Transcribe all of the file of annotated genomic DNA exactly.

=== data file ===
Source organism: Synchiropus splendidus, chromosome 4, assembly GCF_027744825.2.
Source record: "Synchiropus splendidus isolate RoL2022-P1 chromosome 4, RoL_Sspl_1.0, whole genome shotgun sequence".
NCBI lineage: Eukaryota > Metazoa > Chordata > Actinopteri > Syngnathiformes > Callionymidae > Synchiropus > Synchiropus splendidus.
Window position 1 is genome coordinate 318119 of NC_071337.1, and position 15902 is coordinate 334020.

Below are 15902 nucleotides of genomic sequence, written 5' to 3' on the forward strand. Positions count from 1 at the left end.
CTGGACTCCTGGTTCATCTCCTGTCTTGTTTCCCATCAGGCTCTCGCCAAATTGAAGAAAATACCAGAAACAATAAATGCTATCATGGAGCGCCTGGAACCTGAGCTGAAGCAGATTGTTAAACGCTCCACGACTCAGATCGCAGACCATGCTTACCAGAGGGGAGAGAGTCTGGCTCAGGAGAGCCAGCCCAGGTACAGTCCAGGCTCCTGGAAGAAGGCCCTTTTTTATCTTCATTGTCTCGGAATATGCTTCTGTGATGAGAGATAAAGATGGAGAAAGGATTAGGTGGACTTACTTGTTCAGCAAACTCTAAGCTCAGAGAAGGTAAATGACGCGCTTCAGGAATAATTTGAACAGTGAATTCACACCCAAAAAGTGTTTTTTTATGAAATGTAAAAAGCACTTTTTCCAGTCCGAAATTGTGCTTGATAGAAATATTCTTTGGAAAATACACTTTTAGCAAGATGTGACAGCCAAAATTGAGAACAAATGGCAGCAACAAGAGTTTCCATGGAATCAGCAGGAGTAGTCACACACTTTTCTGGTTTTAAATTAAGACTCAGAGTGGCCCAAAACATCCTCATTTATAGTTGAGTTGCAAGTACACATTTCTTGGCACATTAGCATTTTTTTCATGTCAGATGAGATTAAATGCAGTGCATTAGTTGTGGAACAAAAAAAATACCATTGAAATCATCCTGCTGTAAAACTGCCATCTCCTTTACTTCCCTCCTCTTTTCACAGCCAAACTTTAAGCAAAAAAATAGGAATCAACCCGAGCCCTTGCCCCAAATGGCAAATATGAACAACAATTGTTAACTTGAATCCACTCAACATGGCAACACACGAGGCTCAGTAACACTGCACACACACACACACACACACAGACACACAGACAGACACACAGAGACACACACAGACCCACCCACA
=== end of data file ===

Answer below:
Source organism: Synchiropus splendidus, chromosome 4, assembly GCF_027744825.2.
Source record: "Synchiropus splendidus isolate RoL2022-P1 chromosome 4, RoL_Sspl_1.0, whole genome shotgun sequence".
NCBI lineage: Eukaryota > Metazoa > Chordata > Actinopteri > Syngnathiformes > Callionymidae > Synchiropus > Synchiropus splendidus.
Window position 1 is genome coordinate 318119 of NC_071337.1, and position 15902 is coordinate 334020.

Below are 15902 nucleotides of genomic sequence, written 5' to 3' on the forward strand. Positions count from 1 at the left end.
CTGGACTCCTGGTTCATCTCCTGTCTTGTTTCCCATCAGGCTCTCGCCAAATTGAAGAAAATACCAGAAACAATAAATGCTATCATGGAGCGCCTGGAACCTGAGCTGAAGCAGATTGTTAAACGCTCCACGACTCAGATCGCAGACCATGCTTACCAGAGGGGAGAGAGTCTGGCTCAGGAGAGCCAGCCCAGGTACAGTCCAGGCTCCTGGAAGAAGGCCCTTTTTTATCTTCATTGTCTCGGAATATGCTTCTGTGATGAGAGATAAAGATGGAGAAAGGATTAGGTGGACTTACTTGTTCAGCAAACTCTAAGCTCAGAGAAGGTAAATGACGCGCTTCAGGAATAATTTGAACAGTGAATTCACACCCAAAAAGTGTTTTTTTATGAAATGTAAAAAGCACTTTTTCCAGTCCGAAATTGTGCTTGATAGAAATATTCTTTGGAAAATACACTTTTAGCAAGATGTGACAGCCAAAATTGAGAACAAATGGCAGCAACAAGAGTTTCCATGGAATCAGCAGGAGTAGTCACACACTTTTCTGGTTTTAAATTAAGACTCAGAGTGGCCCAAAACATCCTCATTTATAGTTGAGTTGCAAGTACACATTTCTTGGCACATTAGCATTTTTTTCATGTCAGATGAGATTAAATGCAGTGCATTAGTTGTGGAACAAAAAAAATACCATTGAAATCATCCTGCTGTAAAACTGCCATCTCCTTTACTTCCCTCCTCTTTTCACAGCCAAACTTTAAGCAAAAAAATAGGAATCAACCCGAGCCCTTGCCCCAAATGGCAAATATGAACAACAATTGTTAACTTGAATCCACTCAACATGGCAACACACGAGGCTCAGTAACACTGCACACACACACACACACACACAGACACACAGACAGACACACAGAGACACACACAGACCCACCCACA